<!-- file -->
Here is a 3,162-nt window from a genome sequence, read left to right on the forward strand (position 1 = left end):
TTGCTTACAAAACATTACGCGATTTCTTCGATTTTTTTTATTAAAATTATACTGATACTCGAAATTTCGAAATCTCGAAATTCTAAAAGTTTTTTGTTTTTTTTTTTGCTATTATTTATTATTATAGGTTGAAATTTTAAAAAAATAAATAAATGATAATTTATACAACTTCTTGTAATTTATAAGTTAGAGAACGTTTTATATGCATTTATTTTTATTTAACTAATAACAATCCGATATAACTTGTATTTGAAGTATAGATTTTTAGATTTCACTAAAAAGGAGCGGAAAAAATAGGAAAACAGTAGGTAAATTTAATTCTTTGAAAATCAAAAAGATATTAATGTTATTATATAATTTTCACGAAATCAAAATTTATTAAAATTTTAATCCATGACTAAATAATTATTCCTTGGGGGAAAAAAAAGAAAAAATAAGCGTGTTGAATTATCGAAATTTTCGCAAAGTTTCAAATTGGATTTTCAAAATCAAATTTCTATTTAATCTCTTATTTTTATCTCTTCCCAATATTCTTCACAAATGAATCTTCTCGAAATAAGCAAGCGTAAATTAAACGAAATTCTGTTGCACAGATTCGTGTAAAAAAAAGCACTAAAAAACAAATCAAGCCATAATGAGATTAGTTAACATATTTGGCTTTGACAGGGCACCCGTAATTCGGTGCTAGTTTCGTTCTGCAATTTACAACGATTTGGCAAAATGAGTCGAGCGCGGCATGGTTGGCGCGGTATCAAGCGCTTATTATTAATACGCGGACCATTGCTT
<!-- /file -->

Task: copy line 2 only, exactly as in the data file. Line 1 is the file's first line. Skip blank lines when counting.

TTGCTTACAAAACATTACGCGATTTCTTCGATTTTTTTTATTAAAATTATACTGATACTCGAAATTTCGAAATCTCGAAATTCTAAAAGTTTTTTGTTTTTTTTTTTGCTATTATTTATTATTATAGGTTGAAATTTTAAAAAAATAAATAAATGATAATTTATACAACTTCTTGTAATTTATAAGTTAGAGAACGTTTTATATGCATTTATTTTTATTTAACTAATAACAATCCGATATAACTTGTATTTGAAGTATAGATTTTTAGATTTCACTAAAAAGGAGCGGAAAAAATAGGAAAACAGTAGGTAAATTTAATTCTTTGAAAATCAAAAAGATATTAATGTTATTATATAATTTTCACGAAATCAAAATTTATTAAAATTTTAATCCATGACTAAATAATTATTCCTTGGGGGAAAAAAAAGAAAAAATAAGCGTGTTGAATTATCGAAATTTTCGCAAAGTTTCAAATTGGATTTTCAAAATCAAATTTCTATTTAATCTCTTATTTTTATCTCTTCCCAATATTCTTCACAAATGAATCTTCTCGAAATAAGCAAGCGTAAATTAAACGAAATTCTGTTGCACAGATTCGTGTAAAAAAAAGCACTAAAAAACAAATCAAGCCATAATGAGATTAGTTAACATATTTGGCTTTGACAGGGCACCCGTAATTCGGTGCTAGTTTCGTTCTGCAATTTACAACGATTTGGCAAAATGAGTCGAGCGCGGCATGGTTGGCGCGGTATCAAGCGCTTATTATTAATACGCGGACCATTGCTT